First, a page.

And so over the last two years I've suddenly found it possible to break this two-decade-long cycle and to make a sustainable commitment to my physical fitness. Have I been 100% successful? No, of course not--just look at some of those long white stretches in the calendar above. But also notice how quickly I got back in the saddle, so to speak. In the past, the cumulative effect of an illness, and caregiving for Amy, and a hectic period at work would have been months of inactivity. But this year the longest I've gone without exercising was 15 days.
So what changed? What factors contributed to my ability to make this change happen? I believe that our actions rest on a foundation of inclination and motivation, as shown in the graphic at the top of this post. Here's what I mean by those terms in the context of a proposed change:
- Am likely to change?
- Am I inclined or not to make this change?
- How does it align with my life and my preferences?
- Why might this process be easy or difficult for me?
- What are my goals?
- What motivates me to make this change?
- What optimal results do I expect?
- What minimal results will I accept?
- What steps will result in forward motion?
- What will encourage me to act?
- How do I move from reflection to action?
- And what will keep me moving ahead?
Here's a graphic representation:
This model certainly applies to the case of my newly discovered ability to exercise sustainably. In years past none of the actions I took led to lasting change because there was no foundation in place: I possessed neither the inclination nor the motivation to make that commitment.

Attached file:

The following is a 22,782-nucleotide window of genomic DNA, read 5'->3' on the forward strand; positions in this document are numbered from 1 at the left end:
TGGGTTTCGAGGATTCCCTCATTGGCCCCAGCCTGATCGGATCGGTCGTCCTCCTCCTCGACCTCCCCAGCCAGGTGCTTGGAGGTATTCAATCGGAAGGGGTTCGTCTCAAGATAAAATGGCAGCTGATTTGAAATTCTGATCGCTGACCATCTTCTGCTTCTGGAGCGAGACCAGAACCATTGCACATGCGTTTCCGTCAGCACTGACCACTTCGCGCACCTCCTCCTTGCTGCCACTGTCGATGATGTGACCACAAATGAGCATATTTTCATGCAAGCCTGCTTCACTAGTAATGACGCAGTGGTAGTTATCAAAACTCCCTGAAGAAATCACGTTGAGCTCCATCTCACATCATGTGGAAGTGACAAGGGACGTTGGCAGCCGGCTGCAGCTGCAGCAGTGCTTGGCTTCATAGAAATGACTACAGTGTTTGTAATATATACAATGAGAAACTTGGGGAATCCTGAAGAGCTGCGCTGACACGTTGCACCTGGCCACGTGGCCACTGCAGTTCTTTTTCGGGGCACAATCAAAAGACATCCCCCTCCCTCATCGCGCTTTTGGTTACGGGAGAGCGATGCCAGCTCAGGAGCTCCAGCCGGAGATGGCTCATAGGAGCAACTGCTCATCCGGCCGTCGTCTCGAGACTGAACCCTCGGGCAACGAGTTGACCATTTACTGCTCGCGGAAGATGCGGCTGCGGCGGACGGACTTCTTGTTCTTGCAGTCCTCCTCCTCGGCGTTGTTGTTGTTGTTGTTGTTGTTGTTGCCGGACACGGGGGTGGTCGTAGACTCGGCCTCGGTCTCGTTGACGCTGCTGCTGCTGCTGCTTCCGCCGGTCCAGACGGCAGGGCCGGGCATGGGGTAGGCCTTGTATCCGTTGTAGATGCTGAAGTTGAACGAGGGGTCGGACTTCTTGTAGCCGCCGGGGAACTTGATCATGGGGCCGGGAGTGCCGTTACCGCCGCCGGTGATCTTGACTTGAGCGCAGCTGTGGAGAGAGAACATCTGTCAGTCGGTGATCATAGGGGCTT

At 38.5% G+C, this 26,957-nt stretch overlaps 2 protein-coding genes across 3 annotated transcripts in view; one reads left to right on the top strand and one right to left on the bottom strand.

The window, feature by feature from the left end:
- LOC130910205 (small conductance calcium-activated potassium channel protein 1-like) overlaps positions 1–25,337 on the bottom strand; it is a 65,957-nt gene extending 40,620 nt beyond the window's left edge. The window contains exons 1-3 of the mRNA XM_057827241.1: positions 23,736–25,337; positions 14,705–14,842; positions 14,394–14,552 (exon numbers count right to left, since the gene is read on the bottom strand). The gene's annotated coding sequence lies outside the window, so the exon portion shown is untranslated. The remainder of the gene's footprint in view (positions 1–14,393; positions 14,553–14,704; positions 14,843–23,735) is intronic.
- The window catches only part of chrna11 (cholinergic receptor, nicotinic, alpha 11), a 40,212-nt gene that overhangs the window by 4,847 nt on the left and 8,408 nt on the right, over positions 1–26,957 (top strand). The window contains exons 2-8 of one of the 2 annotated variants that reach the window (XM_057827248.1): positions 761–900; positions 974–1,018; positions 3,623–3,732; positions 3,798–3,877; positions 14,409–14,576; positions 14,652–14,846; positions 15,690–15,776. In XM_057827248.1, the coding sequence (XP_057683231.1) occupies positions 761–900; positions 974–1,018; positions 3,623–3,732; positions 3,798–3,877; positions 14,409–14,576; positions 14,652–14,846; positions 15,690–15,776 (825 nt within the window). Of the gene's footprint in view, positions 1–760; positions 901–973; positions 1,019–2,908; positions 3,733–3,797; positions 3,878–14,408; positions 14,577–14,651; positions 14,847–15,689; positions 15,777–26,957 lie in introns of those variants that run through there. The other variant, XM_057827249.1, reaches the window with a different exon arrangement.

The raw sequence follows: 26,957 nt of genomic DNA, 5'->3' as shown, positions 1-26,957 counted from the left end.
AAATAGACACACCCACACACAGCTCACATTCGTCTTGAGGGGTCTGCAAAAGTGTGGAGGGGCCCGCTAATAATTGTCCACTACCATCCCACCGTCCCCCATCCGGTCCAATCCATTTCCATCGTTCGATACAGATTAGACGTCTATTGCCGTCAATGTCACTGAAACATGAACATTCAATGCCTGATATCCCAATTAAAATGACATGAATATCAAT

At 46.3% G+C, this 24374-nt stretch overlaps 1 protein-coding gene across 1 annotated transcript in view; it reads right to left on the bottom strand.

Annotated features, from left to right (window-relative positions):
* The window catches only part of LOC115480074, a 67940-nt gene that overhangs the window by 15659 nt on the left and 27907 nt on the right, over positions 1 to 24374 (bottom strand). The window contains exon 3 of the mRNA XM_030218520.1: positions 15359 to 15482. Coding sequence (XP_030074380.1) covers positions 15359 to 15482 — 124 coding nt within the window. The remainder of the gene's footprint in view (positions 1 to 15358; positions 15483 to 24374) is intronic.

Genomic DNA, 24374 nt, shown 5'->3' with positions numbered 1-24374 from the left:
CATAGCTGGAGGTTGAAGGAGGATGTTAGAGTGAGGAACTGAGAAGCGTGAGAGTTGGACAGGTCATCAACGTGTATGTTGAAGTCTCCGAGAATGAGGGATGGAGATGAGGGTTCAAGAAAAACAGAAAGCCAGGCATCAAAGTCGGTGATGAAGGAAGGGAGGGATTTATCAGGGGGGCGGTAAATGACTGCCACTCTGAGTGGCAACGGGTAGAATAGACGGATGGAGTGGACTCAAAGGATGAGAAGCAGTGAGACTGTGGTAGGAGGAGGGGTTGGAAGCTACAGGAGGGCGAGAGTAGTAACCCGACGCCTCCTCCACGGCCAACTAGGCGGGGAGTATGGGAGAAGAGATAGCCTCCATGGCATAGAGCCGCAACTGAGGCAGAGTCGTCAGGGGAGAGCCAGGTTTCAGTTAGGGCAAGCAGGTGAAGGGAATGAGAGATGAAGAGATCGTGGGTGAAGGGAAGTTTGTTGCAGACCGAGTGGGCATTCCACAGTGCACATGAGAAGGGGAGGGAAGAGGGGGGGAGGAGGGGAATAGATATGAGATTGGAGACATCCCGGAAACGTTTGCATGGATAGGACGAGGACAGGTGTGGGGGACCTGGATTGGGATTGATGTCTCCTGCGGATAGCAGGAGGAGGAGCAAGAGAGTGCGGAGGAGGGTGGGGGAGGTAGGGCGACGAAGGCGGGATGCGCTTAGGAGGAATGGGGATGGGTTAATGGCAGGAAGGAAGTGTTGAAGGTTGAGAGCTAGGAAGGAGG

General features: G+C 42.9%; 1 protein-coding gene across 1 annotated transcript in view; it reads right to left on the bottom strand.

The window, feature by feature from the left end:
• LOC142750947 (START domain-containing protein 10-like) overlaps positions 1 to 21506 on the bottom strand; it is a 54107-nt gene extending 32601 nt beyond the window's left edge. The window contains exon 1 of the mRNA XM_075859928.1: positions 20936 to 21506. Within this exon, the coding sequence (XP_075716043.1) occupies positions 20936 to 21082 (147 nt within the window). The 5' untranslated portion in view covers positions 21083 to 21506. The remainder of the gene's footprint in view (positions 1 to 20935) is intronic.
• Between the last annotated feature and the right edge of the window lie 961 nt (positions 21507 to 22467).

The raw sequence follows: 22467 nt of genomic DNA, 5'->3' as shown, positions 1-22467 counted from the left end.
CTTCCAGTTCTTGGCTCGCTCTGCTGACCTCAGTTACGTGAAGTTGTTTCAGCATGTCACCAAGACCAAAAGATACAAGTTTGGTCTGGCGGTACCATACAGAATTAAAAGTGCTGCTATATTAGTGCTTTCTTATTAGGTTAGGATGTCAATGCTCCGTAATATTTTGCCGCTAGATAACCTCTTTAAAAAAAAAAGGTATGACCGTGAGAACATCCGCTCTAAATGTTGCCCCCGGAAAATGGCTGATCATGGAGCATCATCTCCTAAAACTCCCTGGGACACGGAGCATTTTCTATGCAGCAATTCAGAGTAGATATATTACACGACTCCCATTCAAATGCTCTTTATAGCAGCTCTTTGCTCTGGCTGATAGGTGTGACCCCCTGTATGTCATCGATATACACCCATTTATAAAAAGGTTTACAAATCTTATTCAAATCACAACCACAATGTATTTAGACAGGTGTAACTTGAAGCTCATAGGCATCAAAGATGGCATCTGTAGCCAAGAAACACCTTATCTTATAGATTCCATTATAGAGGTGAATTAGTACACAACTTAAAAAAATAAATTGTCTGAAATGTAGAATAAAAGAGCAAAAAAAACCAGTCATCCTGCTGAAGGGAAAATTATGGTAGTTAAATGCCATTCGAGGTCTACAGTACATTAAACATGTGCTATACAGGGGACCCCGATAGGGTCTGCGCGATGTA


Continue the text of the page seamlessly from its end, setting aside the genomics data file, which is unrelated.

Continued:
But my changing (read: aging) body and intimations of mortality, as well as the realization that exercise isn't just enjoyable but is actually central to my happiness profoundly altered the context for this process. My actions now had a solid foundation to support them--and this is why a simple little tool like Don't Break the Chain has been so useful. The action of building a chain day by day and coloring in my calendar now builds upon an altered inclination to change and an enhanced motivation to change--so that action, and every other step I take to pursue this goal, has a much more profound impact than it would have had in the past.
I've had such success with changing my approach to exercise that I've recently decided to try changing my approach to sleep. I often read or write or just goof off late into the night, resulting in a fairly irregular sleep pattern. I've wanted to change this habit for years, but I've never been able to break it. But in the past few months I've felt the effects of insufficient sleep more acutely, and I've been hearing about a growing body of medical research that suggests that regular sleep is important for long-term physical and mental health. In other words, my inclination to change and my motivation to change have themselves changed--and I suspect that I'll be able to build on this foundation successfully going forward. Don't Break the Chain allows you to create multiple chains for different activities, and here's mine for a good night's sleep, which I started 2 days ago:
So far, so good.
(Here's a 4-slide PowerPoint file [57 KB] of the graphics above.)
Photo by quinn.anya. Yay Flickr and Creative Commons.